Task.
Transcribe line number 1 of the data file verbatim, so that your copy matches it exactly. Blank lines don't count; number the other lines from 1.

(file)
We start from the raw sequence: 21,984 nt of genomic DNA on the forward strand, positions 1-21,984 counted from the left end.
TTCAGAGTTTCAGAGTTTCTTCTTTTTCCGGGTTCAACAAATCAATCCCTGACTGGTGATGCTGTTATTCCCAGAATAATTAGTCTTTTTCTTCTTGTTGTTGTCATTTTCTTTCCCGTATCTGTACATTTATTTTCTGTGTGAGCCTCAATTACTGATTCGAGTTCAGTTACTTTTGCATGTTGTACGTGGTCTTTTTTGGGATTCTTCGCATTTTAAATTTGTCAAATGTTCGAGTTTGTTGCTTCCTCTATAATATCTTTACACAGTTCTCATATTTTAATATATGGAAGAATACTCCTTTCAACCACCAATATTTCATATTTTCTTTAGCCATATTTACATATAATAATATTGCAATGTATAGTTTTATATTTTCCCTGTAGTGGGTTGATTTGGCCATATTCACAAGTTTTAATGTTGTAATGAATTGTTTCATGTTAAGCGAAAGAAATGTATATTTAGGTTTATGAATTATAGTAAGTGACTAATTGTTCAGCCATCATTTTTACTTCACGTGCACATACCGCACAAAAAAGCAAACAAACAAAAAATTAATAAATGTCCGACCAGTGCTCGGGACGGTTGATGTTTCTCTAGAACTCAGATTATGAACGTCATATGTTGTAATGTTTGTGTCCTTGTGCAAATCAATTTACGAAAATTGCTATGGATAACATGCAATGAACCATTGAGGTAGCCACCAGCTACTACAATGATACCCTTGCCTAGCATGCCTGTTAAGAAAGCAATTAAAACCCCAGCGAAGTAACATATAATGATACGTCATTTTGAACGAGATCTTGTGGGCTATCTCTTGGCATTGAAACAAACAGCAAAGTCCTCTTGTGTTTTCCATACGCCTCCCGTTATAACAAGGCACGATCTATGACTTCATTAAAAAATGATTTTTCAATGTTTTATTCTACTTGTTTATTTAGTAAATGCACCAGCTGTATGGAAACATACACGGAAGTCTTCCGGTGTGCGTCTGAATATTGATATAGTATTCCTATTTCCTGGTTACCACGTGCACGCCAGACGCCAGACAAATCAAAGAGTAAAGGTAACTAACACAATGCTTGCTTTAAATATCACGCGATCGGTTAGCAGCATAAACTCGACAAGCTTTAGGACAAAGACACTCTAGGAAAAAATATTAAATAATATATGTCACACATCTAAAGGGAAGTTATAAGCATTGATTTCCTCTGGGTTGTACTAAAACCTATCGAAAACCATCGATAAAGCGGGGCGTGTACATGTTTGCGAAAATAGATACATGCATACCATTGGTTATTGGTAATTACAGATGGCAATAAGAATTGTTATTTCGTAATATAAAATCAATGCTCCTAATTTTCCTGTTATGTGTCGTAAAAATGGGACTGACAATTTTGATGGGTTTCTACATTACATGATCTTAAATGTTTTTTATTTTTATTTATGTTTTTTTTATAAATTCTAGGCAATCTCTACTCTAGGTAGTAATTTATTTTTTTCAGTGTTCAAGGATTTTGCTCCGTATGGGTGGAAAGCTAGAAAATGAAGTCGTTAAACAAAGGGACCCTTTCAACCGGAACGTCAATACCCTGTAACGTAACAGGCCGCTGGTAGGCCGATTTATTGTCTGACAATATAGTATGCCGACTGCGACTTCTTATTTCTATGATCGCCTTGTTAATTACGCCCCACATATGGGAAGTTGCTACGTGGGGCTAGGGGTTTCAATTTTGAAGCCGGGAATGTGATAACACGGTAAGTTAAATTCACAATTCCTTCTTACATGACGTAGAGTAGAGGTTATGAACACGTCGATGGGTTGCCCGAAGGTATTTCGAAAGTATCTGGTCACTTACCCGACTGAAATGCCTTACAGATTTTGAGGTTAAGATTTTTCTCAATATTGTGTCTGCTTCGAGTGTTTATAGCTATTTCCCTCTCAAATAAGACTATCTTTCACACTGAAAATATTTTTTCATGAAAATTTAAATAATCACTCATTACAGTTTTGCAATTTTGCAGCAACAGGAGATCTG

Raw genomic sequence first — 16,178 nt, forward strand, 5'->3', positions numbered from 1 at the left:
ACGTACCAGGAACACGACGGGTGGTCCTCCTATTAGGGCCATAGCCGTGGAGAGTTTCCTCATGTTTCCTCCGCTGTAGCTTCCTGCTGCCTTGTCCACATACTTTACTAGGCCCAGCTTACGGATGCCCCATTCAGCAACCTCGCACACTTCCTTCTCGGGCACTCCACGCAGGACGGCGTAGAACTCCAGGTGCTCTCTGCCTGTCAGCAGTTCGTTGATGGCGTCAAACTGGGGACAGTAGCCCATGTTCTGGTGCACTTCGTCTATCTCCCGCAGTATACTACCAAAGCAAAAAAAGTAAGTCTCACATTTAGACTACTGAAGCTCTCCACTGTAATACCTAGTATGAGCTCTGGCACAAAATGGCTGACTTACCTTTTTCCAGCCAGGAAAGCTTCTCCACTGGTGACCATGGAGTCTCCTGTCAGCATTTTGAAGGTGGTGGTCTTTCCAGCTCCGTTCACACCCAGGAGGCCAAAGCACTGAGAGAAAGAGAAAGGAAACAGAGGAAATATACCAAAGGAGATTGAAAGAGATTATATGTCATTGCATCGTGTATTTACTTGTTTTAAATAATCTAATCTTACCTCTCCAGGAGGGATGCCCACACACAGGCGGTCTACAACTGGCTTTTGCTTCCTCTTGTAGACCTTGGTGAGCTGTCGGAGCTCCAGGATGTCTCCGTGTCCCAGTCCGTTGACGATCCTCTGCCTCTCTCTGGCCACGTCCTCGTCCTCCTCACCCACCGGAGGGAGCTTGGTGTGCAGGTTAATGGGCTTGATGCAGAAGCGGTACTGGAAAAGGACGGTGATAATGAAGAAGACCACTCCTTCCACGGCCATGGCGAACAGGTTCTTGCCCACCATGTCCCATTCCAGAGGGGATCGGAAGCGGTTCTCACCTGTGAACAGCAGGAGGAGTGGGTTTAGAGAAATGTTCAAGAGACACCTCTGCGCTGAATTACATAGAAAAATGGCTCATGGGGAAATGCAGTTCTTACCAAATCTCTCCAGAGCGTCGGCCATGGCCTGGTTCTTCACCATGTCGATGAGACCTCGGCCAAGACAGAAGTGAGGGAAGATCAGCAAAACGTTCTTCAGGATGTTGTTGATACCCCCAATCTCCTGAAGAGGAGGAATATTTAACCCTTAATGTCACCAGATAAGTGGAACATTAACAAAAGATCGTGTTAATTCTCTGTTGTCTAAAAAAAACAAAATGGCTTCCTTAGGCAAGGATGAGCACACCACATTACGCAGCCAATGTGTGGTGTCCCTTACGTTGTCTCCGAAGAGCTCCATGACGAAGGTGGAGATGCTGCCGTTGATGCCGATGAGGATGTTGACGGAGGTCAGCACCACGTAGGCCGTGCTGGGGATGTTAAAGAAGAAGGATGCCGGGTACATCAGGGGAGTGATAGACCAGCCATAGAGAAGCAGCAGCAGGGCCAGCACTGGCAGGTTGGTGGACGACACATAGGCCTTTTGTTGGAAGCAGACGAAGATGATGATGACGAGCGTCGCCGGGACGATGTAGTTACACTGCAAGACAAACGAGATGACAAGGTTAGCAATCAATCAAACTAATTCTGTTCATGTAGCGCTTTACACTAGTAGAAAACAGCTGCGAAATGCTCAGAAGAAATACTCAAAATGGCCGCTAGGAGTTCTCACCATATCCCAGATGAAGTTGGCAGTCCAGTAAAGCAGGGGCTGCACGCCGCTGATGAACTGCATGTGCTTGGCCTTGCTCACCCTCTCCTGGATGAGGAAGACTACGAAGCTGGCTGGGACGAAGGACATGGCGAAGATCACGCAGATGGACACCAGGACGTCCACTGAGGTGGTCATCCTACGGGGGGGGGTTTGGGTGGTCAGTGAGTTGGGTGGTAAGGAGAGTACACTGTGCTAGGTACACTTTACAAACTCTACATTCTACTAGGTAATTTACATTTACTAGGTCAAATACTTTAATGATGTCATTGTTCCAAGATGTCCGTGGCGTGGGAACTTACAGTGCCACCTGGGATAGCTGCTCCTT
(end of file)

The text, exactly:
We start from the raw sequence: 21,984 nt of genomic DNA on the forward strand, positions 1-21,984 counted from the left end.